Why Two Data Points Don’t Show Trends: Understanding the Importance of Comprehensive Data Analysis in Workplaces and News

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Two data points are not a trend. Two-data-point comparisons can be mathematically correct but practically meaningless.

This is true in workplaces and news articles like this one.

Multiple two-data-point comparisons (comparing last month to the previous month AND comparing it to the year before) don't paint the full picture the way a simple run chart would.

If a hospital's margin is “23% higher” than the year before, is that a difference between 1% and 1.23% or the difference between 10% and 12.3%?

Give me more data points. Better yet, create a chart that shows trends (or the lack thereof) over time. Otherwise, we're just celebrating (or bemoaning) every little up and now.

23% sounds like a big change. But that doesn't mean it's statistically meaningful. Was it down 27% the previous month? Possibly. Some metrics simply fluctuate around a stable average.

On NPR recently, the hourly news update covered economic indicators, including the truth and data points that say:

  • Gas prices are UP 5 cents from a week ago
  • Gas prices are DOWN 10 cents from a month ago

So, gas prices are both going UP and DOWN. It depends on which data point you use as a starting comparison — and what point you might be trying to prove. What are those two facts “indicators” of?? What's the longer term trend??

Reacting to this “noise” and trying to explain it is a waste of time. That's why the cover of my book, Measures of Success has rollercoaster imagery on the front cover. That's why the subtitle is “React Less, Lead Better, Improve More.”

It probably should have been “Using Process Behavior Charts to React Less, Lead Better, and Improve More.”

The Power of Run Charts

Run charts plot data points over time, providing a clearer picture of trends. By visualizing data, we can see patterns, fluctuations, and outliers more effectively than with tables of numbers. For example, if a hospital tracks its monthly margins on a run chart, it can identify whether the margins are consistently improving, declining, or fluctuating within a stable range.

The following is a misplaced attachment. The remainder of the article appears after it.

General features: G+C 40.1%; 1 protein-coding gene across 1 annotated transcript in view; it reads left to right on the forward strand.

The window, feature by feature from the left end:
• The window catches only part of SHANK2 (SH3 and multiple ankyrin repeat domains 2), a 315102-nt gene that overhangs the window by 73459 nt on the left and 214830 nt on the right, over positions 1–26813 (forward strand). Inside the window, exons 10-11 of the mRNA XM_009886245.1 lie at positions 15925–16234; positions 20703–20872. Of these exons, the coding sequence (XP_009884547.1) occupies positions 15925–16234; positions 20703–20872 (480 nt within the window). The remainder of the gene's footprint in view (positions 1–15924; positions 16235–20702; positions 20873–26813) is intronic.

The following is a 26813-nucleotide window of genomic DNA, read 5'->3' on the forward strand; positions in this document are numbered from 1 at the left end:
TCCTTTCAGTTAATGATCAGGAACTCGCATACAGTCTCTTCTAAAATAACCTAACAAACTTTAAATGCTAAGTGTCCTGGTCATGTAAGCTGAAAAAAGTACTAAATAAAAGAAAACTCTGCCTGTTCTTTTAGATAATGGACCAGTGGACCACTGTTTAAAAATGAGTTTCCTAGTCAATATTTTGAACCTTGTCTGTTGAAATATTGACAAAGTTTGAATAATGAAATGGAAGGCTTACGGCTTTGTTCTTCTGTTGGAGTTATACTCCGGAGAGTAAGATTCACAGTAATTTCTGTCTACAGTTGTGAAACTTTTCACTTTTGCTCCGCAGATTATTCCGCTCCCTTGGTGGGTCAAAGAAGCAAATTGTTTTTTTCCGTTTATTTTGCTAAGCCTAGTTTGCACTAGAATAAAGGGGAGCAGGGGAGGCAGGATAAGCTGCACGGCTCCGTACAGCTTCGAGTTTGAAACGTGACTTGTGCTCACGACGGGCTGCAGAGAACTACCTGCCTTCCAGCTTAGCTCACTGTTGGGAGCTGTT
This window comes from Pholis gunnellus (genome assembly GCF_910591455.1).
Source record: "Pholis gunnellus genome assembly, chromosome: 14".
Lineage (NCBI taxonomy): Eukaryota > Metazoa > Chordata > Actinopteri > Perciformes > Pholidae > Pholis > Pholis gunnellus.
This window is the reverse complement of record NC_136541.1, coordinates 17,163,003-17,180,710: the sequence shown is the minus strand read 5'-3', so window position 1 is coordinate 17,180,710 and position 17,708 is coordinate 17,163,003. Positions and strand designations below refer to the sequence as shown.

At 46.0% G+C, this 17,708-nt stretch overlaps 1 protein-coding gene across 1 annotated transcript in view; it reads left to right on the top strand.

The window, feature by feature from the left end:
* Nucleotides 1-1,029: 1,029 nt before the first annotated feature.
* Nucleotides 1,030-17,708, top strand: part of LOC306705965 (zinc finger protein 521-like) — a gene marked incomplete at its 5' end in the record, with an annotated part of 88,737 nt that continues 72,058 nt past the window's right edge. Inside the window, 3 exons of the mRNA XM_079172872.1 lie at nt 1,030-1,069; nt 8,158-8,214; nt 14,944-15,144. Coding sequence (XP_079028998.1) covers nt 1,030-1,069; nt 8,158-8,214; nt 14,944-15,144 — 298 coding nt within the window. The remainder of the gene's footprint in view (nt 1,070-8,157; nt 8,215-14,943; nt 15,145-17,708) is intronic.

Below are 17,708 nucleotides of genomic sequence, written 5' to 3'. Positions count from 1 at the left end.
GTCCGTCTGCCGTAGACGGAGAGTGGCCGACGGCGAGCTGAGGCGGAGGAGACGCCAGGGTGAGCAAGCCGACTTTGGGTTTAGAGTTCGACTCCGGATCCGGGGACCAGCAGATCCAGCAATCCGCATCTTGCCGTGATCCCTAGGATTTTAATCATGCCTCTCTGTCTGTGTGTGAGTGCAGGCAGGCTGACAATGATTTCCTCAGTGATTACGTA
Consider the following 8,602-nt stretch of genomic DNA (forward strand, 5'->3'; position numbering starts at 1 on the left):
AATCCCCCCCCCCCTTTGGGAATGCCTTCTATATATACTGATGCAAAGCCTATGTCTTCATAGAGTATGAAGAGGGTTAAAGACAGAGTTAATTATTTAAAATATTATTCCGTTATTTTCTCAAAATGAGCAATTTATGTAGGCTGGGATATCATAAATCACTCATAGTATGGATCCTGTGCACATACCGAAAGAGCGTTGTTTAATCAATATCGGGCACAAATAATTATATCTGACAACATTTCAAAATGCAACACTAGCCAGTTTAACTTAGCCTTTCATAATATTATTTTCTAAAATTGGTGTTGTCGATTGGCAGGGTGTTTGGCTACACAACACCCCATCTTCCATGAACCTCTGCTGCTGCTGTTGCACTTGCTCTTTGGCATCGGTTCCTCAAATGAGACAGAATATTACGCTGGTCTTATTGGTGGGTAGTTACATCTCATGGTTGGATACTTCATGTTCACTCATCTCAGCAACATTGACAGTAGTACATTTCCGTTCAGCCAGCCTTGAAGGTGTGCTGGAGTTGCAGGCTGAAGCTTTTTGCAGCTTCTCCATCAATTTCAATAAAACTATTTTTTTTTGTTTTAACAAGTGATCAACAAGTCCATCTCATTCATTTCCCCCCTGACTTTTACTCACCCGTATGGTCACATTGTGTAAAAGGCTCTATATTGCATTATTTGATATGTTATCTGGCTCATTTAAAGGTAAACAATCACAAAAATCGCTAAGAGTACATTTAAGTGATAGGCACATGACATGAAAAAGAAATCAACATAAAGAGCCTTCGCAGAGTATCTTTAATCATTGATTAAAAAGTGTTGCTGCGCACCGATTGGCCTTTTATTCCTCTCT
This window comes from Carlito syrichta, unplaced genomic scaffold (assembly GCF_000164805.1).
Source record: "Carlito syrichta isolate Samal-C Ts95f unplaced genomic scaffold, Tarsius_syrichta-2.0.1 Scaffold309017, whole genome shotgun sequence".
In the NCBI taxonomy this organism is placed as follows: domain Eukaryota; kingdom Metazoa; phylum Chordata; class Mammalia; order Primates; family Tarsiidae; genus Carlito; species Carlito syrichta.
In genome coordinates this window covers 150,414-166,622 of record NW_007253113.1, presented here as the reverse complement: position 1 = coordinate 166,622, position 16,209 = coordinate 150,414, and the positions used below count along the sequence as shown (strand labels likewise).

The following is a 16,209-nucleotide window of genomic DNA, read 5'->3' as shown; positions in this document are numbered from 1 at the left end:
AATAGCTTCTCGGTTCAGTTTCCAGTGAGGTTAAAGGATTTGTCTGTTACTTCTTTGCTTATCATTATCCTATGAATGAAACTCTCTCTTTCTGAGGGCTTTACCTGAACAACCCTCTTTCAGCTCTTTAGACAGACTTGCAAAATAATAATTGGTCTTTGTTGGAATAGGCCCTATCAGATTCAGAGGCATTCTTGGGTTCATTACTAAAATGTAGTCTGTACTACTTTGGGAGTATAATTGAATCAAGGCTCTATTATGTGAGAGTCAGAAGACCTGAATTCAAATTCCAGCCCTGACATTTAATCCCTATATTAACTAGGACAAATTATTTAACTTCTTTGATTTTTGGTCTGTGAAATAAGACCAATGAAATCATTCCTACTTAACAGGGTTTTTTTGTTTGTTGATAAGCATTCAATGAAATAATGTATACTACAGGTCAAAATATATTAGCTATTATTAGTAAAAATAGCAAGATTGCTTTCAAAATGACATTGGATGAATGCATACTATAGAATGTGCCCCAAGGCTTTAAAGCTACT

Run charts also help distinguish between routine variations and significant changes (although Process Behavior Charts, with their calculated upper and lower limits are better at this). This distinction is crucial for making informed decisions. Instead of reacting to every change, we can focus on signals that indicate real shifts in the process.

The EPA provides an interactive run chart that you can play with:

Be careful, though, since run charts can be misinterpreted as much as they are helpful, as I illustrated and discussed in this blog post:


Process Behavior Charts: A Step Further

Process behavior charts (PBCs), another name for a control chart (the “XmR Chart”), go a step further by providing upper and lower natural process limits, and a calculated average. These limits help us understand the expected range of variation in our data. If a data point falls outside these limits, it indicates a significant change that warrants investigation.

See more about how to create these charts (and how to use them).

For instance, if a hospital's monthly margin suddenly drops below the lower limit, it signals a potential issue that needs attention. Conversely, if the data points consistently fall within the limits, the process is considered stable — we still might need or want to improve it, but asking, “What's wrong with last month's number?” is not the way to do so.

We need to ask about systemic drivers for the long-term consistent underperformance and then think about systemic improvements or breakthrough initiatives that can boost the average. That's different than telling people to care more or to try harder in the current system.

By using run charts and PBCs, we can avoid the trap of overreacting to routine variations. These tools provide a more accurate picture of performance, helping us make better decisions and focus our improvement efforts where they are truly needed.

Conclusion

In summary, two-data-point comparisons are often insufficient for understanding data trends. To make informed decisions, we need more context and a comprehensive view of our data. Run charts and Process Behavior Charts offer powerful tools for visualizing data over time, distinguishing between routine variations and significant changes, and avoiding overreaction. By adopting these methods, we can better understand our processes, make more informed decisions, and drive sustainable improvements in our organizations.

Join the Discussion

I posted a shorter version of this on LinkedIn the other day and it sparked a lot of great discussion:


See all posts on Process Behavior Charts and a few of my favorites:


What do you think? Please scroll down (or click) to post a comment. Or please share the post with your thoughts on LinkedIn – and follow me or connect with me there.

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Mark Graban
Mark Graban is an internationally-recognized consultant, author, and professional speaker, and podcaster with experience in healthcare, manufacturing, and startups. Mark's new book is The Mistakes That Make Us: Cultivating a Culture of Learning and Innovation. He is also the author of Measures of Success: React Less, Lead Better, Improve More, the Shingo Award-winning books Lean Hospitals and Healthcare Kaizen, and the anthology Practicing Lean. Mark is also a Senior Advisor to the technology company KaiNexus.

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